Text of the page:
It looks like Shakespeare was on to something when he penned Ophelia's now-famous line from Hamlet, "There's rosemary, that's for remembrance..." way back at the turn of the 17th century.

Science seems to be catching up with the poet and with the many practitioners of Chinese traditional medicine, who have long touted the memory-enhancing powers and other healing qualities of this most fragrant herb.

After releasing the scent of rosemary into a cubicle in the Performance and Nutrition Research Centre at Northumbria University in the UK, researchers noted that study participants performed mathematical and visual processing tasks faster and more accurately as their blood concentration of the herb's active ingredient increased.

As reported in a 2012 issue of Therapeutic Advances in Psychopharmacology, this was the first time a chemical known as 1,8-cineole—found in rosemary—was identified in human blood samples after inhalation and linked directly to brain performance.

Previous studies led the researchers to theorize that the smell of rosemary significantly enhanced overall memory quality, alertness and feelings of contentment but in the more recent study, rosemary did not appear to affect alertness and reportedly decreased feelings of contentment.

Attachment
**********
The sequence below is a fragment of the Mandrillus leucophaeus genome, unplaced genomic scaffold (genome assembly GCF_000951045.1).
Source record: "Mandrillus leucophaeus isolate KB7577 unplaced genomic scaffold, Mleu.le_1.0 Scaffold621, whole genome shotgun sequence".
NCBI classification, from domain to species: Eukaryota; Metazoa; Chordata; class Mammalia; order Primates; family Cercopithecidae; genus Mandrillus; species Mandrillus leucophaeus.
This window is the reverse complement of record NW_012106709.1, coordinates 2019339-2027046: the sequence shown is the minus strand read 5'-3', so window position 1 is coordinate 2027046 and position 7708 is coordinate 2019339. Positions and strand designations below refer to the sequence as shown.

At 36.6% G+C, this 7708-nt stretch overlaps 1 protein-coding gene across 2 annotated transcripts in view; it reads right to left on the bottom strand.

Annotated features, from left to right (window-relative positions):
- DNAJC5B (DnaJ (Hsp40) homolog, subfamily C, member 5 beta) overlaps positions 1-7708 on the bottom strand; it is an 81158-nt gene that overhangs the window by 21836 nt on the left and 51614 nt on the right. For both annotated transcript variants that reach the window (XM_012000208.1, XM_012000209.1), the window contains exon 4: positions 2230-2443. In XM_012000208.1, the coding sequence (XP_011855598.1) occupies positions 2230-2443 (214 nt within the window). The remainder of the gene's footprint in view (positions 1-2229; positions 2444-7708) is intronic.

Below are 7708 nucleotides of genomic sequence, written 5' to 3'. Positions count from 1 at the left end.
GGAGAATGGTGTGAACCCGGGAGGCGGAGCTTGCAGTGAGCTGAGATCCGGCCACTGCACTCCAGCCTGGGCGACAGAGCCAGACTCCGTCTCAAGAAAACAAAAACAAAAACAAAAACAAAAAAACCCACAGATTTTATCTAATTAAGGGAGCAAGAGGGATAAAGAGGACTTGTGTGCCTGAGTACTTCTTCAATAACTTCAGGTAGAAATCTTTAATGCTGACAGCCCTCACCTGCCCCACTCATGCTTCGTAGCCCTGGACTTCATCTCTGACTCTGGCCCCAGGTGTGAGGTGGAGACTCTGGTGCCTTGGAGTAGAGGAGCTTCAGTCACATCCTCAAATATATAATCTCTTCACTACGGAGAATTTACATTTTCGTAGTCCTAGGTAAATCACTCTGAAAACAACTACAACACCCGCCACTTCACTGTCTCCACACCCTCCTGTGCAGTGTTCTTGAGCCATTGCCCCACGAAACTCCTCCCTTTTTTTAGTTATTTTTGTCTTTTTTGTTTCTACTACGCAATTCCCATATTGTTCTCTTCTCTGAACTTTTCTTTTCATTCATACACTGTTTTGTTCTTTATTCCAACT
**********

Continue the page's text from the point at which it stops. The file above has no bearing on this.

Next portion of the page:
The chemical 1,8-cineole belongs to a family of small, fat-soluble molecules known as terpenes. This particular terpene is found in other highly aromatic plants, such as eucalyptus and sage. Terpenes are able to cross what is known as the blood-brain barrier, a system in your body that prevents harmful substances from moving from your bloodstream into your brain while at the same time promoting the flow of helpful substances.

Using Rosemary in Recipes

Using fresh or dried rosemary leaves in food preparation and cooking is a safe way to release the herb's aroma. In fact, many recipes call for crushing or mincing the leaves before using to further release the natural, aromatic oils. Rosemary is often used to add deep, balsamic flavor to foods such as roast meat, poultry, and fish, especially richly flavorful and oily fish such as mackerel and bluefish. It is also commonly used to season potatoes, breads and legumes, such as white beans and lentils.

Caution: Rosemary essential oil, sometimes used in aromatherapy treatments, is not safe for consumption, and can be toxic even in small doses, according to New York University's Langone Medical Center.




Moss, M and Oliver, L. "Plasma 1,8-cineole correlates with cognitive performance following exposure to rosemary essential oil aroma" Therapeutic Advances in Psychopharmacology. 2012 Jun;2(3):103-113 Web 2013 Feb.

Moss, M. et al. "Aromas of Rosemary and Lavender Essential Oils Differentially Affect Cognition and Mood in Healthy Adults" The International Journal of Neuroscience. 2003 Jan;113(1):15-38 Web 2013 Feb.

SAGE Publications: Could rosemary scent boost brain performance? Science Daily. Web 27 Feb 2013.

University of Maryland Medical Center: Rosemary

The Literature Network: William Shakespeare